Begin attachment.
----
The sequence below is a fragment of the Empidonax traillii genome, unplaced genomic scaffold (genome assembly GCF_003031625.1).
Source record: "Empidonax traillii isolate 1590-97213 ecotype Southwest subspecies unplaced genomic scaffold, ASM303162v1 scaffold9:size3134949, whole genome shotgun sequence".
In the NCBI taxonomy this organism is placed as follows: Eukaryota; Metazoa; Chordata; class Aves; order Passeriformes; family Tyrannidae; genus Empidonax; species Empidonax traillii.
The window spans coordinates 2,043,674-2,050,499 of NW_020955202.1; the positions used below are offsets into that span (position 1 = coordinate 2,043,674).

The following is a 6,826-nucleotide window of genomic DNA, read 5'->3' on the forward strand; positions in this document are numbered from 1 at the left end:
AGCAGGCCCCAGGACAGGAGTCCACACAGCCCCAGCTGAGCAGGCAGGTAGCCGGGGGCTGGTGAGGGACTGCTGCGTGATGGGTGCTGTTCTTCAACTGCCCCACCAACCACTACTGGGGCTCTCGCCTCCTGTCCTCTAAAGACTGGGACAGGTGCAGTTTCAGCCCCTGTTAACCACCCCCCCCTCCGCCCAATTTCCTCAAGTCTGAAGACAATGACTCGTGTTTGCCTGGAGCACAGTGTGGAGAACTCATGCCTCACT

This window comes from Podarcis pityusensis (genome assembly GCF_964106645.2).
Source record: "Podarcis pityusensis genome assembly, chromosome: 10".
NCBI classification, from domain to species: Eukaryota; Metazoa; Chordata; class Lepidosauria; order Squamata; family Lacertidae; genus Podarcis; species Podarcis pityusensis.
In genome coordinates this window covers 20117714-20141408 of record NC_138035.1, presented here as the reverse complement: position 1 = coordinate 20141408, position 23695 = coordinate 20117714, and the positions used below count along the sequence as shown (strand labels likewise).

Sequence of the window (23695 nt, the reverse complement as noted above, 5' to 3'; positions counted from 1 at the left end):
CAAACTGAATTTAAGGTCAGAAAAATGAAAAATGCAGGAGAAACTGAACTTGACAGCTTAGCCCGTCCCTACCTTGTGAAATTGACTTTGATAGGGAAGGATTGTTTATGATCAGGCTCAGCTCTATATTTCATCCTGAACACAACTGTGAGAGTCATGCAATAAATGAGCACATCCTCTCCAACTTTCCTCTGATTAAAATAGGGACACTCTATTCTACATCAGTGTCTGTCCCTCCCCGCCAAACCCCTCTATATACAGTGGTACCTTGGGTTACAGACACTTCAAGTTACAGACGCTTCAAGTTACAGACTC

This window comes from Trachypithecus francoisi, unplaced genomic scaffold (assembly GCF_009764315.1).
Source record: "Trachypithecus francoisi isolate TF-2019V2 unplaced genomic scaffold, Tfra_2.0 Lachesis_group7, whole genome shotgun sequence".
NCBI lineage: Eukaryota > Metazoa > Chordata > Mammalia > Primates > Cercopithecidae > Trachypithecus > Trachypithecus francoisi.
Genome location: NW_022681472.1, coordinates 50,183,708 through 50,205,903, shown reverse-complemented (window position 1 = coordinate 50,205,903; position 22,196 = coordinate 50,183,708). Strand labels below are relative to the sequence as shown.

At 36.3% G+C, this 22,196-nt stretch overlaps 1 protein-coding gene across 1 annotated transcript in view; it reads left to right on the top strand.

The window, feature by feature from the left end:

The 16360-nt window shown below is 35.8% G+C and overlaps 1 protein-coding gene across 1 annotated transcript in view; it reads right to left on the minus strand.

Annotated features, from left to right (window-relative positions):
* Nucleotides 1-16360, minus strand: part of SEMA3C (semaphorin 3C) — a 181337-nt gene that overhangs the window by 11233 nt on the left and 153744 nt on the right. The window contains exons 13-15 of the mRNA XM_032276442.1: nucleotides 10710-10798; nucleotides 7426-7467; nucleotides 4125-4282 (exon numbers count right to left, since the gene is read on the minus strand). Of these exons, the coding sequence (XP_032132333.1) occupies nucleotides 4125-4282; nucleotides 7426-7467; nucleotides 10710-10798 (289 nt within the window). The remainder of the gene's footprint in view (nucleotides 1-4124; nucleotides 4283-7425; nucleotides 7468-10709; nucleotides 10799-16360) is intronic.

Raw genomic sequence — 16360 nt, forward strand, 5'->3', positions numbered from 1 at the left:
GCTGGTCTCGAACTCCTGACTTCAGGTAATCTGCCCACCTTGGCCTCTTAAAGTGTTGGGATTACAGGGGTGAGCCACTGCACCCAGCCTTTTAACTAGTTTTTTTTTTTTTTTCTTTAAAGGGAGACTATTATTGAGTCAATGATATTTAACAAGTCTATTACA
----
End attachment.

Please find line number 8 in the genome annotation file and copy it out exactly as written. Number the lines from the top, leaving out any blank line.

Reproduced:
Source record: "Podarcis pityusensis genome assembly, chromosome: 10".